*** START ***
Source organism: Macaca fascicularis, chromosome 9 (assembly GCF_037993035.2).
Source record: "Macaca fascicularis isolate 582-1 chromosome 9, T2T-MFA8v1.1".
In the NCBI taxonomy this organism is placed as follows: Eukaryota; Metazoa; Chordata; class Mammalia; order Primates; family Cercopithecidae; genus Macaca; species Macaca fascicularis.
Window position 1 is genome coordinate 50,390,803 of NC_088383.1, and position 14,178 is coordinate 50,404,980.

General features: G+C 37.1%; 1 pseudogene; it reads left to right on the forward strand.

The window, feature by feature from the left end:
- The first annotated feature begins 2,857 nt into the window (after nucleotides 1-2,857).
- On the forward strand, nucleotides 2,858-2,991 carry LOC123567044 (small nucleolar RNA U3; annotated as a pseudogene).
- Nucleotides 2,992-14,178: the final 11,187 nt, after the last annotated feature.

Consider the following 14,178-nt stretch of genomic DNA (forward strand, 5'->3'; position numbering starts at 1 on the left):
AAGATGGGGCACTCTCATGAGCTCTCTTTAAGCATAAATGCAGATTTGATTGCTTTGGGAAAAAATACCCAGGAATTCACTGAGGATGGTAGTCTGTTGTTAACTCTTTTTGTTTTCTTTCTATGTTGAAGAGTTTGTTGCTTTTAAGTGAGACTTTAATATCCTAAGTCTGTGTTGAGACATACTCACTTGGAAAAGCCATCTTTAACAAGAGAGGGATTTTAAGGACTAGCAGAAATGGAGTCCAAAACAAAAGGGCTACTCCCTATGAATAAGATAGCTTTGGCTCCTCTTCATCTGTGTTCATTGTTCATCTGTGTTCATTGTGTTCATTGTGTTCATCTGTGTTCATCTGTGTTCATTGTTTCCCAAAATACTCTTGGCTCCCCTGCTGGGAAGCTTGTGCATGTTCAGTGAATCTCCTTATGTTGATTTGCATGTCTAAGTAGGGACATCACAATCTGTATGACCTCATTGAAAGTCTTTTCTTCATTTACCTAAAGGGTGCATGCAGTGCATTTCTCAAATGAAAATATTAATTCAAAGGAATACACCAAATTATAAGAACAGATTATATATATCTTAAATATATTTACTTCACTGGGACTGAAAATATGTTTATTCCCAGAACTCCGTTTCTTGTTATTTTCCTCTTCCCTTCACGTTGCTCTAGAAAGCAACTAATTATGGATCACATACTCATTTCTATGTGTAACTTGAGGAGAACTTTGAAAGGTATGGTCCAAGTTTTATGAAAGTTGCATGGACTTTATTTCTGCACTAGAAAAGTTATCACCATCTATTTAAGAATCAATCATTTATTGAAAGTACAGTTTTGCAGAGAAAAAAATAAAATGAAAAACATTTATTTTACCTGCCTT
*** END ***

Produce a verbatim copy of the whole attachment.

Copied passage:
Source organism: Macaca fascicularis, chromosome 9 (assembly GCF_037993035.2).
Source record: "Macaca fascicularis isolate 582-1 chromosome 9, T2T-MFA8v1.1".
In the NCBI taxonomy this organism is placed as follows: Eukaryota; Metazoa; Chordata; class Mammalia; order Primates; family Cercopithecidae; genus Macaca; species Macaca fascicularis.
Window position 1 is genome coordinate 50,390,803 of NC_088383.1, and position 14,178 is coordinate 50,404,980.

General features: G+C 37.1%; 1 pseudogene; it reads left to right on the forward strand.

The window, feature by feature from the left end:
- The first annotated feature begins 2,857 nt into the window (after nucleotides 1-2,857).
- On the forward strand, nucleotides 2,858-2,991 carry LOC123567044 (small nucleolar RNA U3; annotated as a pseudogene).
- Nucleotides 2,992-14,178: the final 11,187 nt, after the last annotated feature.

Consider the following 14,178-nt stretch of genomic DNA (forward strand, 5'->3'; position numbering starts at 1 on the left):
AAGATGGGGCACTCTCATGAGCTCTCTTTAAGCATAAATGCAGATTTGATTGCTTTGGGAAAAAATACCCAGGAATTCACTGAGGATGGTAGTCTGTTGTTAACTCTTTTTGTTTTCTTTCTATGTTGAAGAGTTTGTTGCTTTTAAGTGAGACTTTAATATCCTAAGTCTGTGTTGAGACATACTCACTTGGAAAAGCCATCTTTAACAAGAGAGGGATTTTAAGGACTAGCAGAAATGGAGTCCAAAACAAAAGGGCTACTCCCTATGAATAAGATAGCTTTGGCTCCTCTTCATCTGTGTTCATTGTTCATCTGTGTTCATTGTGTTCATTGTGTTCATCTGTGTTCATCTGTGTTCATTGTTTCCCAAAATACTCTTGGCTCCCCTGCTGGGAAGCTTGTGCATGTTCAGTGAATCTCCTTATGTTGATTTGCATGTCTAAGTAGGGACATCACAATCTGTATGACCTCATTGAAAGTCTTTTCTTCATTTACCTAAAGGGTGCATGCAGTGCATTTCTCAAATGAAAATATTAATTCAAAGGAATACACCAAATTATAAGAACAGATTATATATATCTTAAATATATTTACTTCACTGGGACTGAAAATATGTTTATTCCCAGAACTCCGTTTCTTGTTATTTTCCTCTTCCCTTCACGTTGCTCTAGAAAGCAACTAATTATGGATCACATACTCATTTCTATGTGTAACTTGAGGAGAACTTTGAAAGGTATGGTCCAAGTTTTATGAAAGTTGCATGGACTTTATTTCTGCACTAGAAAAGTTATCACCATCTATTTAAGAATCAATCATTTATTGAAAGTACAGTTTTGCAGAGAAAAAAATAAAATGAAAAACATTTATTTTACCTGCCTT